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Database of Abstracts of Reviews of Effects (DARE): Quality-assessed Reviews [Internet]. York (UK): Centre for Reviews and Dissemination (UK); 1995-.

Database of Abstracts of Reviews of Effects (DARE): Quality-assessed Reviews [Internet].

Meta-analysis of plasma amyloid-beta levels in Alzheimer's disease

Review published: 2011.

Bibliographic details: Song F, Poljak A, Valenzuela M, Mayeux R, Smythe GA, Sachdev PS.  Meta-analysis of plasma amyloid-beta levels in Alzheimer's disease. Journal of Alzheimer's Disease 2011; 26(2): 365-375. [PMC free article: PMC5660871] [PubMed: 21709378]


Plasma amyloid-β (Aβ) levels have been proposed as biomarkers of Alzheimer's disease (AD), but studies have produced inconsistent results. We present a meta-analytic review of cross-sectional studies that examined plasma Aβ levels in AD and cognitively normal subjects, and longitudinal studies that used baseline plasma Aβ levels to predict conversion from normal cognition to AD. Medline and EMBASE databases were searched to generate an initial list of relevant studies, and selected authors approached for additional data. Twelve cross- sectional studies (n = 1483) and seven longitudinal (n = 3920) met the inclusion criteria for meta-analysis. Random effects model was used to calculate the weighted mean difference (WMD) by Review Manager Version 4.2. In longitudinal studies, cognitively normal individuals who converted to AD had higher baseline Aβ1-40 and Aβ1-42 levels (WMD: 10.29, z = 3.80, p = 0.0001 and WMD: 8.01, z = 2.76, p = 0.006, respectively), and non-significantly increased Aβ1-42/Aβ1-40 ratio (WMD: 0.03, z = 1.65, p = 0.10). In cross sectional studies, compared to cognitively normal individuals, AD patients had marginally but non-significantly lower Aβ1-42 levels (WMD:-2.84, z = 1.73, p = 0.08), but Aβ1-40 levels were not significantly different (WMD: 3.43, z = 0.40, p = 0.69). Our systematic review suggests a model of differential longitudinal changes in plasma Aβ levels in cognitively stable individuals versus those who go on to develop AD dementia. Baseline Aβ1-40 and Aβ1-42 levels in cognitively normal elderly individuals might be predictors of higher rates of progression to AD, and should be further explored as potential biomarkers.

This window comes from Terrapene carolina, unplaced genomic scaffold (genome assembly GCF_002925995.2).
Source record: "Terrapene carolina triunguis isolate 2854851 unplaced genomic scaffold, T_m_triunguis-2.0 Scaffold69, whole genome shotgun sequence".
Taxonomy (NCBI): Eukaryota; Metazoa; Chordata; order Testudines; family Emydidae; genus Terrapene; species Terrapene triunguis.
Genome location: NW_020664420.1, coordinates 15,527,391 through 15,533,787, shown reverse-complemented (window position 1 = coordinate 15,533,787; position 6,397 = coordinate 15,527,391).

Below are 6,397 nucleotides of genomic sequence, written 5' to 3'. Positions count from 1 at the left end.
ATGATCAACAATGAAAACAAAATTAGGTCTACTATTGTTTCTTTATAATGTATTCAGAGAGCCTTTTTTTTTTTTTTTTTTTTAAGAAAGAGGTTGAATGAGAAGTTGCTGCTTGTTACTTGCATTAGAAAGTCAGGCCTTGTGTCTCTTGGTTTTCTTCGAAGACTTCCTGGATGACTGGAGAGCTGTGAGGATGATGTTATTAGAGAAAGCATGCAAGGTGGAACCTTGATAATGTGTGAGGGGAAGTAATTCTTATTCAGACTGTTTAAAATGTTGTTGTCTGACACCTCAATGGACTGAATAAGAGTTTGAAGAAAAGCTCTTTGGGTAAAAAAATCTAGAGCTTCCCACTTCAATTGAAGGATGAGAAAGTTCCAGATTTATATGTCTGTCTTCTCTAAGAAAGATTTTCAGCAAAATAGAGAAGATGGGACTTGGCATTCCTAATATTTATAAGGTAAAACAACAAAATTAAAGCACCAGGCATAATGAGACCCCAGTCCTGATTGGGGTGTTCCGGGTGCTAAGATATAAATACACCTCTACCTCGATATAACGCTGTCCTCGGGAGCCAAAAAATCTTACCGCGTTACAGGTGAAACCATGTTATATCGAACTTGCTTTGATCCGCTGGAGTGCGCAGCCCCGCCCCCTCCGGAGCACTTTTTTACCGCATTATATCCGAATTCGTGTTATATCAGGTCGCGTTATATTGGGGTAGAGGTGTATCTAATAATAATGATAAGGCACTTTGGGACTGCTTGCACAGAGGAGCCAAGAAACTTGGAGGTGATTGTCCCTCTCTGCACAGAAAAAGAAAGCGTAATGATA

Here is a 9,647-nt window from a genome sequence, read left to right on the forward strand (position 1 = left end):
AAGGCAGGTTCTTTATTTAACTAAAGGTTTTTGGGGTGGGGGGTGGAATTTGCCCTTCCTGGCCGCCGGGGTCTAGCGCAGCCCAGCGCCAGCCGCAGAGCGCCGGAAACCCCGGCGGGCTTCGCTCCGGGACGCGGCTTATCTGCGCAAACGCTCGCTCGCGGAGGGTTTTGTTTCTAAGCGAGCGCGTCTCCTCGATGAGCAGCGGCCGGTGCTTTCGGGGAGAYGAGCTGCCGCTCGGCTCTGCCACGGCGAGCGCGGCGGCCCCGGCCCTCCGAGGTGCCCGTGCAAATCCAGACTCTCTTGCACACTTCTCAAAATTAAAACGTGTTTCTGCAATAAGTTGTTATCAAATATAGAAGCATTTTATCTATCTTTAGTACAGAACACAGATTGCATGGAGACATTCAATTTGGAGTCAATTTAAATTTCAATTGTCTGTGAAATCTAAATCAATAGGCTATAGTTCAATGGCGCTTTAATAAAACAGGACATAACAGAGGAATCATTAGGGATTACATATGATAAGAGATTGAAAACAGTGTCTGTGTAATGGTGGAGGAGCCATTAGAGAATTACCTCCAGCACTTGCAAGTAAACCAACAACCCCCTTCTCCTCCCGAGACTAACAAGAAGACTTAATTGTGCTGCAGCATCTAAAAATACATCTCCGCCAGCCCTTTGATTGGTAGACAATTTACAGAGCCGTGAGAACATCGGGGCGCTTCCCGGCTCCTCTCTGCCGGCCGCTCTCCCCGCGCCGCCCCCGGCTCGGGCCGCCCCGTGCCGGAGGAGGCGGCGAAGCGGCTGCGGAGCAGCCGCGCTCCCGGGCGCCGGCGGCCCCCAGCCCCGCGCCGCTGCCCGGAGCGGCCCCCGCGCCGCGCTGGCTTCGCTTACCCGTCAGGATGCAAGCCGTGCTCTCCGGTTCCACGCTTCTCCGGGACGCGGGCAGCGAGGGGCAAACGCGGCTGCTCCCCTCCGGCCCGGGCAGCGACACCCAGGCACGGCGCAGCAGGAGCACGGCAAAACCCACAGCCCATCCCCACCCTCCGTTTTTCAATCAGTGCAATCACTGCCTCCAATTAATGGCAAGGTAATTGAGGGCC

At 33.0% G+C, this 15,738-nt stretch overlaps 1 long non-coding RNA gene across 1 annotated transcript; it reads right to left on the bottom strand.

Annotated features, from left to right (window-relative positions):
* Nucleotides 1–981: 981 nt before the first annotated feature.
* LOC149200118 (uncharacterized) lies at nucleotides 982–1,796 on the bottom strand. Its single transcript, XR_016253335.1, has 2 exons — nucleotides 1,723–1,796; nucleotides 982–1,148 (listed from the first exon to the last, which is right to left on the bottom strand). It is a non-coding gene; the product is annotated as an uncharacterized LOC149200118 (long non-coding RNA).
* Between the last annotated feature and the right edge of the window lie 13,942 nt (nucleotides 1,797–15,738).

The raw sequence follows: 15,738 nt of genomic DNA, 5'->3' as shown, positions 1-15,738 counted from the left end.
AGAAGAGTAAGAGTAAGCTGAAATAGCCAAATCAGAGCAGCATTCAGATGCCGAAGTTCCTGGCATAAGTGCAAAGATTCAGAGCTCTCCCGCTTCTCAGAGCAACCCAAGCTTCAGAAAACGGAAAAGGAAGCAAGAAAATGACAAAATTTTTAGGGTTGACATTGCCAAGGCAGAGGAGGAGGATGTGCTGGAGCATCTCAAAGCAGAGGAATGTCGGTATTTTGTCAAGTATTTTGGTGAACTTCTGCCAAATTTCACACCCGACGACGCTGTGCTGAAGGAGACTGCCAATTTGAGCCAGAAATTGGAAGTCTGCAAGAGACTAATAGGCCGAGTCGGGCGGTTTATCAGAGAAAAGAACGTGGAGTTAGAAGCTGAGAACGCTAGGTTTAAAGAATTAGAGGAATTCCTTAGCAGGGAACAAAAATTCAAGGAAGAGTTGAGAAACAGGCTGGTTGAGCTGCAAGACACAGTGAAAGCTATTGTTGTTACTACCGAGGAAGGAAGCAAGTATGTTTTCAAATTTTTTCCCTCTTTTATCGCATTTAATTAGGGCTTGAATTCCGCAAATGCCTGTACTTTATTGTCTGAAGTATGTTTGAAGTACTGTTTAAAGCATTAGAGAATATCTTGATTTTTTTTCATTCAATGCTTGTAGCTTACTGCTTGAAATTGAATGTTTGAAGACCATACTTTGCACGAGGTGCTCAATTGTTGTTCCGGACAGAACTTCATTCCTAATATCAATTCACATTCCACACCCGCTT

CRD has determined that this article meets the DARE scientific quality criteria for a systematic review.

Copyright © 2014 University of York.

PMID: 21709378


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